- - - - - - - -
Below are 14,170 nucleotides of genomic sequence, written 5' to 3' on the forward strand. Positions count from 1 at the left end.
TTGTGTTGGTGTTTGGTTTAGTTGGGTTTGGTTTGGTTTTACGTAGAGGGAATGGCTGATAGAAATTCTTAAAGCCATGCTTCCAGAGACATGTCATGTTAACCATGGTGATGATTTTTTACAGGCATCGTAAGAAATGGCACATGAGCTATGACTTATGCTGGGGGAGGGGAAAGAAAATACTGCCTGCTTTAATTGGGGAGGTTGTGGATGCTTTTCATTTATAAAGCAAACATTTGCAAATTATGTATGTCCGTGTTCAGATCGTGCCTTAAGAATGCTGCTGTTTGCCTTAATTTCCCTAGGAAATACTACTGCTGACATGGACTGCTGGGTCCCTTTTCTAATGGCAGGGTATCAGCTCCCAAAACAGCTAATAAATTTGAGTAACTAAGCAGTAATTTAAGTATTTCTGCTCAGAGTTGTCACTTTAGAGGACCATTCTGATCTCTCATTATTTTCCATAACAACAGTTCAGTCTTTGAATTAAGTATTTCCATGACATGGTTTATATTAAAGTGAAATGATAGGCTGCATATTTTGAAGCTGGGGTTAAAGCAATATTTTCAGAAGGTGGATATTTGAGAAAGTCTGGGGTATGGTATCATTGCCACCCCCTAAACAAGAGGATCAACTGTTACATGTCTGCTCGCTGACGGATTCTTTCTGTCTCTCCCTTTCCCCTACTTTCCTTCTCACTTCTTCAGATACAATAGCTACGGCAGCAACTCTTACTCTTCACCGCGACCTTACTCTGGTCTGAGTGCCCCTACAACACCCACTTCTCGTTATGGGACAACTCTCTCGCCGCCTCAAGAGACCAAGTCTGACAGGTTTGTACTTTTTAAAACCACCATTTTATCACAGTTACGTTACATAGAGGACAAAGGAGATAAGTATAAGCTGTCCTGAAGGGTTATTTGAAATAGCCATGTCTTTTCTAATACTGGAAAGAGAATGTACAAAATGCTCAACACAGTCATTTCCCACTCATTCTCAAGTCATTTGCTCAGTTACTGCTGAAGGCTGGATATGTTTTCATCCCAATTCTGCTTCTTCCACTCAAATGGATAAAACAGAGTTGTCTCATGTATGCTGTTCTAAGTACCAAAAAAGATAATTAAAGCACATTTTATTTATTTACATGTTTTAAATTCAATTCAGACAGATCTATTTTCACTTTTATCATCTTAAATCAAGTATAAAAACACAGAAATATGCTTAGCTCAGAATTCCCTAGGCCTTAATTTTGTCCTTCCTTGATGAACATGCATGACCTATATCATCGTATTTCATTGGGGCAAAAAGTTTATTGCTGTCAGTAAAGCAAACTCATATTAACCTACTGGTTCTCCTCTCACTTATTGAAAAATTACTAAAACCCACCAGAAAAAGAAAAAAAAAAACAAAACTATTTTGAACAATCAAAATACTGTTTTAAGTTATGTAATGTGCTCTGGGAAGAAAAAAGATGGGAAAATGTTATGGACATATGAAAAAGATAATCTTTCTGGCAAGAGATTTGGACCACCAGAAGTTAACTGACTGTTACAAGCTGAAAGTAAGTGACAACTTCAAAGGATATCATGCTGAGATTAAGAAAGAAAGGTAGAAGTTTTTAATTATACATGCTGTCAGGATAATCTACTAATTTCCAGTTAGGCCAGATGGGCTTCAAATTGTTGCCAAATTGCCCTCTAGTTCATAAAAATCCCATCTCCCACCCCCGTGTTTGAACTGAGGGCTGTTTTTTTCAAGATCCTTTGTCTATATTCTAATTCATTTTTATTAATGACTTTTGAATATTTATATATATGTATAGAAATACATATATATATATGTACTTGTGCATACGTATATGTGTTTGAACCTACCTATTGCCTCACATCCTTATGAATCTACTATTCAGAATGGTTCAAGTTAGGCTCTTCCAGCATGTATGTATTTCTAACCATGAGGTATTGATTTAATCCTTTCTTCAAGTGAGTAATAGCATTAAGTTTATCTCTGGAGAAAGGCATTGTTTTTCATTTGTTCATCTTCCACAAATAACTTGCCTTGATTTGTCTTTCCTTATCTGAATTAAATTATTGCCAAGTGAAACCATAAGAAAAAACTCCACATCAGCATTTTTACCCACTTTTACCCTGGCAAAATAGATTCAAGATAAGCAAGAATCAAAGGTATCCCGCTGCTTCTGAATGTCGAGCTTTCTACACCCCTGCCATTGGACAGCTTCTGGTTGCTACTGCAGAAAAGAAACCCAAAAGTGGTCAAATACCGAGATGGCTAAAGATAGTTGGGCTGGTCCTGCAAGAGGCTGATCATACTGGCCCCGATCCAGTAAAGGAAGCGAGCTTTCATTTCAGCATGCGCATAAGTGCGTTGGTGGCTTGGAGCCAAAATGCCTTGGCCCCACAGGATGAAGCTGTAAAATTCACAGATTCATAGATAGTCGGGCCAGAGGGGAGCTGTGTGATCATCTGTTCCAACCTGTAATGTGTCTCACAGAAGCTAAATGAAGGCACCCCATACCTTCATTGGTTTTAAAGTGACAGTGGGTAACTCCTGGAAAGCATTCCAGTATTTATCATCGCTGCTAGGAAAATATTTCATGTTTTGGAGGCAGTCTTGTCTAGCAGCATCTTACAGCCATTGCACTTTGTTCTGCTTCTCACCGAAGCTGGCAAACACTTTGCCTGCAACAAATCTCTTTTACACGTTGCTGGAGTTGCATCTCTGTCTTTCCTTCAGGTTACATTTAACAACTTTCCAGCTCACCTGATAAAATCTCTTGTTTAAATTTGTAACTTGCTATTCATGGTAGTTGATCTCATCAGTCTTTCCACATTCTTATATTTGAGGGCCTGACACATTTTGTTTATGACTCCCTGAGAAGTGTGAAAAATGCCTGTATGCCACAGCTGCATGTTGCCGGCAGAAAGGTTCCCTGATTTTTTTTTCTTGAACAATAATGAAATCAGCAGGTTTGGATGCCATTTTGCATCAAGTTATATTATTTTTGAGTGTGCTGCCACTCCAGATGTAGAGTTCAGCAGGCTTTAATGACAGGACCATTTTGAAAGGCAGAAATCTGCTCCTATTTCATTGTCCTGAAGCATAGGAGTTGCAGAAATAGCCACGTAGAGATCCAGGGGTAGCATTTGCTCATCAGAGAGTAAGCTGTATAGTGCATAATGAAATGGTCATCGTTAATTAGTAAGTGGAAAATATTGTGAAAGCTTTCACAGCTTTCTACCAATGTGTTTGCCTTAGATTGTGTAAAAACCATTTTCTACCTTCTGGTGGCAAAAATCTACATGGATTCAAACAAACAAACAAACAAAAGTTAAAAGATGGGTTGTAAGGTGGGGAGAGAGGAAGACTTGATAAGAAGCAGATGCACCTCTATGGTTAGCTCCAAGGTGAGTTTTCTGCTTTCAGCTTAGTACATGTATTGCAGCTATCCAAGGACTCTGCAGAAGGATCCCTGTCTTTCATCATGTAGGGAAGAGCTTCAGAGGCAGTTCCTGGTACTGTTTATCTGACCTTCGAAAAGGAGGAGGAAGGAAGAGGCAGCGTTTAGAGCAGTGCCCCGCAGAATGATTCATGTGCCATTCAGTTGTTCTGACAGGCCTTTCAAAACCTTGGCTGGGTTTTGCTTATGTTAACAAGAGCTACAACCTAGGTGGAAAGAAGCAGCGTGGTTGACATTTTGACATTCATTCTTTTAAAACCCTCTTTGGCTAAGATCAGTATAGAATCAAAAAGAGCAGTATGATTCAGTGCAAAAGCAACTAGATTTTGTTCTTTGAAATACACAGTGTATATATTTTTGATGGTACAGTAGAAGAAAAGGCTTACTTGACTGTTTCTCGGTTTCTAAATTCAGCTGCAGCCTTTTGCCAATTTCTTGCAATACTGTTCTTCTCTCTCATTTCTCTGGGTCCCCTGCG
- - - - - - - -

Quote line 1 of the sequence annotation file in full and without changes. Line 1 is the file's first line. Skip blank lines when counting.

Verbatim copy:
Below are 14,170 nucleotides of genomic sequence, written 5' to 3' on the forward strand. Positions count from 1 at the left end.